Miles Davis An American jazz trumpet player and composer. He influenced musicians from World War II until the 1990s, especially in new developments in the world of jazz. (7)

Mr. Khrushchev Nikita Khrushchev was the leader of the Soviet Union from 1955 to 1964. He created some liberal reforms but was considered the enemy of democracy during the Cold War. (1)

Nat King Cole An American singer and pianist whose smooth voice won him fame. He had his own television show in 1956 and 1957 and was the father of singer Natalie Cole. (8)

Pentecostal dresses A reference to Apostolic Pentecostal Church rules that say women should wear dresses that cover them modestly from neck to foot. (1)

Perry Mason A fictional defense attorney created by author Erle Stanley Gardner. He was well known on television because of a popular series named for his character that ran from 1957 to 1966 and from 1973 to 1974. (7)

"Queen for a Day" One of the earliest prize-giveaway shows on the radio, and then later on television from 1945 to 1964. A female contestant in reduced circumstances would be brought on and given flowers and all kinds of prizes, thus making her "queen for a day." (1)

rabbit ears Portable antennas set on top of early television sets so that reception was better. They are called rabbit ears because the antenna sticks out in two directions, like the ears of a rabbit. (1)

Ralph Waldo Emerson Famous American philosopher, lecturer, and poet who wrote about self-reliance. (1)

Ranger 7 A U.S. rocket that launched to the moon on July 28, 1964. It was designed to fly to the moon and send images back prior to impact. (6)

Saigon The largest city in South Vietnam near the Mekong Delta. Renamed Ho Chi Minh City in 1975 after Americans left and the communists took it over. (3)

Sam Cooke A popular R & B, soul, and gospel singer and songwriter between 1957 and 1965. Cooke had twenty-nine Top 40 hits. (9)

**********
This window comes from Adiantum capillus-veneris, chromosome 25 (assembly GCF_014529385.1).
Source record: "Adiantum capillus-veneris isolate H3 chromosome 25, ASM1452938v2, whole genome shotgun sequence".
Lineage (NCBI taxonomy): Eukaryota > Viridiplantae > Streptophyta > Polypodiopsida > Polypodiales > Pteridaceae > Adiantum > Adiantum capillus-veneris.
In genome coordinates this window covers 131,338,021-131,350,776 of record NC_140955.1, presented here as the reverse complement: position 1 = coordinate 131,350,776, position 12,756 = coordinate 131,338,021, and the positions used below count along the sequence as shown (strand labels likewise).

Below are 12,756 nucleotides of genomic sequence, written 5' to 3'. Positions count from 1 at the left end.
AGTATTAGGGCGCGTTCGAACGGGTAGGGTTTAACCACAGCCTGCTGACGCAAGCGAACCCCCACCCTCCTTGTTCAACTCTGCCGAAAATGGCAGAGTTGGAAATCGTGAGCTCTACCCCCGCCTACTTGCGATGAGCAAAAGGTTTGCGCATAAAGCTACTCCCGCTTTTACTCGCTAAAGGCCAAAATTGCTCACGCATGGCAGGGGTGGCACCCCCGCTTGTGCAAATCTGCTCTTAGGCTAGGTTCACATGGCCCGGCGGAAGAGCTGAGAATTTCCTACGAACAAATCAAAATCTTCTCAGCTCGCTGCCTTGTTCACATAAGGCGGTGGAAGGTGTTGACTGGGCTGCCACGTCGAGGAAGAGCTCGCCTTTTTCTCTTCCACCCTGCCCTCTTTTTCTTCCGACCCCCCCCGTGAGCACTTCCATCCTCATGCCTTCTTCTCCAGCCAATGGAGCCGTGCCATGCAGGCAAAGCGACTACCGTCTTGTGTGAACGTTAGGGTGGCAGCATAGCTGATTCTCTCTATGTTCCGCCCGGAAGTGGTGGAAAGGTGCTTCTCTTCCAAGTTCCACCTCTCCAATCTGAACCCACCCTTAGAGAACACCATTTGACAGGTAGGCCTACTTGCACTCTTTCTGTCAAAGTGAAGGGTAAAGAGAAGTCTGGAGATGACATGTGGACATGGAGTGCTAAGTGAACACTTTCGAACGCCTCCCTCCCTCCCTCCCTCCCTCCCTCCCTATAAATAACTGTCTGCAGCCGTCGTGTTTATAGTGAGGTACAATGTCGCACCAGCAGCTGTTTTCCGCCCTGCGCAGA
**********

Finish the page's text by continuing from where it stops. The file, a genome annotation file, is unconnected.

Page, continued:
Spic And Span A household cleaner invented in 1933 by two housewives. Later, the product was bought by Procter and Gamble. (13)

"Stopping by Woods on a Snowy Evening" A famous poem by Robert Frost that follows a narrator who has "miles to go before I sleep." Those "miles" are often interpreted as goals he wants to accomplish before he dies. (12)

The Supremes One of Motown Records' most successful rock groups, featuring Florence Ballard, Mary Wilson, and Diana Ross. (2)

Thoreau, Henry David Author, critic, philosopher, and naturalist, who advocated simple living. He explored nature, simplicity, and resistance to immoral laws. His philosophy of civil disobedience influenced Dr. Martin Luther King, Jr. (3)

Viva Las Vegas A movie starring Elvis Presley and Ann-Margret that was produced by MGM in1964. (7)

wailing wall A wall in the Old City of Jerusalem that is traditionally part of Solomon's Temple built in the tenth century B.C. Although the temple was later destroyed by the Romans, the West Wall stands. It is a holy place of pilgrimage for Jews. Many people who visit place a slip of paper with prayers into the cracks of the wall. (5)

Walden, or Life in the Woods A book written by Henry David Thoreau in 1854 that describes his two years of living near a pond outside Concord, Massachusetts. Thoreau advocated living deliberately and in harmony with nature. (3)

Welch's grape juice cans Cans used for hair rollers; hair was rolled around the empty cans, and a bobby pin secured the hair. Sleeping was almost impossible. (1)

Wilt Chamberlain A 7-foot, 1-inch basketball player considered one of the greatest NBA players of all time. He played for Philadelphia and Los Angeles. (9)

women's club A cultural marker; around the country, these were small-town clubs for women who were homemakers. They could go there for a tea, piano recitals, and so on. (1)